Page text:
Table 3 reveals that, regarding P4, the use of IT is in an ideal condition, and the bottlenecks are in sections related to knowledge sharing as determination of the level of access to knowledge, outdatedness of available knowledge, establishment of private relations with specialists to achieve the required knowledge, implicitness of the knowledge format, and the occasional documentation of knowledge for reuse.
As it can be seen in Table 4, regarding the P5, i.e., organizational focus, MOHME does have the necessary potentials for KM implementation, but it lacks a codified program to do so. The reason for the lack of knowledge map is the absence of a trustee for KM implementation and a specialist for knowledge map preparation, and the reason for KM problems in the organization is the absence of a suitable team for knowledge-related programs and of standard processes for organizing KM.

IV. Discussion

To succeed in an OIQ enhancement program, the first step is to conduct a KA [1213]. In various studies [89121415161718192021222324252627282930313233], special attention has been paid to the alignment between KA and the organization's business strategies, objectives, and goals, as well as the role of IT and its effect on KM to create competitive advantage for the organization [121534]. Therefore, the first stage of auditing is allocated to knowing the organization, i.e., knowing the organization completely in terms of goals and environment, inputs and output, information sources, organizational culture, and information technology. Of course, with a systematic study of models and the various stages of KA, it can be accepted that no single model can be suitable for all organizations or under all conditions. The validity and usability of the KA model, therefore, varies according to the size, geographical region, or age of the organization [1116].
Our KA based on the five OIQ principles and its levers, revealed that despite the existence of organizational learning and a KM department in MOHME, an organizational structure for KM implementation should be designed to leverage OIQ. That is because the ministry has the potential needed for KM implementation, but lacks the structure, processes, and mechanisms needed to do so. Since the implementation of any approach basically depends on the culture of that organization, before implementing KM, its members should become informed about the effect of each member's knowledge on the improvement of performance, production of better services and products, and finally, the enhancement of public health [1835].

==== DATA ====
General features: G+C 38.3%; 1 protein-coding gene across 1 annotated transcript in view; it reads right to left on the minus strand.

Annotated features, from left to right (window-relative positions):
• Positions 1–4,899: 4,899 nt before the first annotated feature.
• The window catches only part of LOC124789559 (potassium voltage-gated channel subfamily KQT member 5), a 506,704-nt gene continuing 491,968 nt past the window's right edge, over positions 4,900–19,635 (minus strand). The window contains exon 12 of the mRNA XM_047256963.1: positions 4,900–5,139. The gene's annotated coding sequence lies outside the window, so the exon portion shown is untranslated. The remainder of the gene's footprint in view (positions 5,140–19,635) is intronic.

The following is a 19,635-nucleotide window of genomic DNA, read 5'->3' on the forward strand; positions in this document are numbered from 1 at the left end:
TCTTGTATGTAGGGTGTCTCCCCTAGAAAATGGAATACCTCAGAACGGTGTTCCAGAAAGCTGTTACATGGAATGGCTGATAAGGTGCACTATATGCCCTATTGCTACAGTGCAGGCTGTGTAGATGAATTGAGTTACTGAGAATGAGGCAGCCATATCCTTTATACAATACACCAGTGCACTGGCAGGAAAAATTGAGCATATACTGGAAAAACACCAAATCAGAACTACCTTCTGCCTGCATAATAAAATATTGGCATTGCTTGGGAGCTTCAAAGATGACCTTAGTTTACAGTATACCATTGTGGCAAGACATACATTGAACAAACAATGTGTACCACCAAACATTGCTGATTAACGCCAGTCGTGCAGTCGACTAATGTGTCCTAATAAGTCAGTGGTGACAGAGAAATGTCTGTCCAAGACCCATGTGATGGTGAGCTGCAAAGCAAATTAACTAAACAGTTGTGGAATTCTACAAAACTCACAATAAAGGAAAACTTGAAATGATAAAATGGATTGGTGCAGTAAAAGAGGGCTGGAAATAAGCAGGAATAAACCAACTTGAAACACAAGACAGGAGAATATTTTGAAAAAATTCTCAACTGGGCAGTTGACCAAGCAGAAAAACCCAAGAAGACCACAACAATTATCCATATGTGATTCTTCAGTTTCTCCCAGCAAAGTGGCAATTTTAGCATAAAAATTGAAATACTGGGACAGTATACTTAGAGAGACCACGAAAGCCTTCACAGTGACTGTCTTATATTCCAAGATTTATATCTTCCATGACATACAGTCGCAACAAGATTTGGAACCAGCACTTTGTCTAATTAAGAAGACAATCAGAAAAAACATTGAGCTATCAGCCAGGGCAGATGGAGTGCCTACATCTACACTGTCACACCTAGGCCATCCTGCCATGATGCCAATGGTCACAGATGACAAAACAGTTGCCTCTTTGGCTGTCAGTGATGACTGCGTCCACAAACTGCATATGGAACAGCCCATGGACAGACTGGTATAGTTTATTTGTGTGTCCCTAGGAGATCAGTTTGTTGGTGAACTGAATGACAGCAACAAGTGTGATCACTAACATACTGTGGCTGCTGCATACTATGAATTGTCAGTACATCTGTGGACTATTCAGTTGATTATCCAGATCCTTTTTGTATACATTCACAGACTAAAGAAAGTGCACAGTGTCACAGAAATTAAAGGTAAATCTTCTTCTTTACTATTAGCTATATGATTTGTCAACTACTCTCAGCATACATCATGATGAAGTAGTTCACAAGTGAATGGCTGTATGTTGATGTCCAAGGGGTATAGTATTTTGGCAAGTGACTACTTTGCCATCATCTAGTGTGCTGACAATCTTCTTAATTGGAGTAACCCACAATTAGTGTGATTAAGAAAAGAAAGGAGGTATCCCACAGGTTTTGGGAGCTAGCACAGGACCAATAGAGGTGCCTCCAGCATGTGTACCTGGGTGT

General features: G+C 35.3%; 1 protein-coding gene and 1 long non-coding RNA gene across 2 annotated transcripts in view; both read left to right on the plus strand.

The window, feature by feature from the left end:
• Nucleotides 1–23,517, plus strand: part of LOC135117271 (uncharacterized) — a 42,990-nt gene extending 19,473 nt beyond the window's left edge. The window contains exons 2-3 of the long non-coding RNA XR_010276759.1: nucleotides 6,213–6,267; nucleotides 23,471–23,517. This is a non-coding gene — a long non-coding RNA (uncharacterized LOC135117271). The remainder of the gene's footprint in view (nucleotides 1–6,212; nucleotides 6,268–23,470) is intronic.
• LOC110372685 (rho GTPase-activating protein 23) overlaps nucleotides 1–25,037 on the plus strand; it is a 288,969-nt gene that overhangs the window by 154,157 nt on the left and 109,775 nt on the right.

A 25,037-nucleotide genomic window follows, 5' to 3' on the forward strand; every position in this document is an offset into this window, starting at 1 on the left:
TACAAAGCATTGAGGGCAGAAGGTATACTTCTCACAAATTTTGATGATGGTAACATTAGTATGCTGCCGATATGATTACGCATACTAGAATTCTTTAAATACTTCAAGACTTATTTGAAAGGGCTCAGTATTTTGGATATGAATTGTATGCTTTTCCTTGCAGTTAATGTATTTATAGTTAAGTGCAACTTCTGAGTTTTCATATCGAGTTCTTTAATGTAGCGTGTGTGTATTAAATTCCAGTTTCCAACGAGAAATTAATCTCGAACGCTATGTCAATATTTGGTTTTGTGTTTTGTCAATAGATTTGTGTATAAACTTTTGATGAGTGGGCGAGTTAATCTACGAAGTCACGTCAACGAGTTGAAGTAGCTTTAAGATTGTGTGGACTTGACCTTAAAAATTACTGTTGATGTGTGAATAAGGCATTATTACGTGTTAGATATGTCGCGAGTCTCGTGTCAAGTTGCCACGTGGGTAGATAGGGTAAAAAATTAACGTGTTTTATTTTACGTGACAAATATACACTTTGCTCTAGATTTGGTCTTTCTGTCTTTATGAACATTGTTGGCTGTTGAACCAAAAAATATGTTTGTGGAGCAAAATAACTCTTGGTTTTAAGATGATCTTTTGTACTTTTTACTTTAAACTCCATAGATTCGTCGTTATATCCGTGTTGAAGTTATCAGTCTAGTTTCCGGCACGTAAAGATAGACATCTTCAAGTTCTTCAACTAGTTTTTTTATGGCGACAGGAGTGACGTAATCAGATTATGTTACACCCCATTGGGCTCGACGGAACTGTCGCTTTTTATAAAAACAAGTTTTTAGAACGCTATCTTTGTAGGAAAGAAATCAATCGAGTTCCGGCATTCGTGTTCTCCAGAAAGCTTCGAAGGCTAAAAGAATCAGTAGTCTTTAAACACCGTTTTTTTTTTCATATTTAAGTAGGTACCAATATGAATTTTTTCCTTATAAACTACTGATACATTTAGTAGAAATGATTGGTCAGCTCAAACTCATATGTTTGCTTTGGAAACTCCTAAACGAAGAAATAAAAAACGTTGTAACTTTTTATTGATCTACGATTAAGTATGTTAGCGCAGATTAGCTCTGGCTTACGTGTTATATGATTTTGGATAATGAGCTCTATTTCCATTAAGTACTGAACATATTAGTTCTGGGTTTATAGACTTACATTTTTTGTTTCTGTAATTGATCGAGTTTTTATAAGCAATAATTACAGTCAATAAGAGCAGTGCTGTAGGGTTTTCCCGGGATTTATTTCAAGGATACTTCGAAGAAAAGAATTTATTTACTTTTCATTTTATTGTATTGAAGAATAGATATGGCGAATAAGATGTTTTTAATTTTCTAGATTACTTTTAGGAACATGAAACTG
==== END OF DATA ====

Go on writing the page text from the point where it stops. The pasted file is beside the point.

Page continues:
Based on the first principle, auditing showed that the role of specialists is not specified in a certain field—a finding which implies the necessity of creating knowledge map for the organization. Based on the fifth principle of auditing, the reason for the lack of a knowledge map is the absence of a trustee of knowledge management implementation and of a specialist to produce such a map; therefore, certain specialists should be trained in the field of KM to classify knowledge in various areas related with the affairs of the mentioned ministry, to prepare organizational knowledge maps, and to update them [1436].
In auditing, results regarding the second and third principle can be indicative of the fact that, in knowledge sharing, such concepts as rivalry, jealousy, individualism, obligation, and privacy invasion may be brought up; and for the proper management of any one of them, it is necessary to instill a culture to create a common vision aligning with the achievement of knowledge-based health and a healthy society. It is also necessary to apply idea registration and incentive mechanisms to create motivation in knowledge production and sharing. In addition, knowledge documentation and sharing should be carried out by trained individuals, and a team should be formed to update the knowledge available to managers for their sufficient use. It has also been shown in various studies that acting upon the lessons learned has not been a priority for most organizations; the needed capacity should be created, and effective mechanisms should be adopted to organize and document experiences [914172537].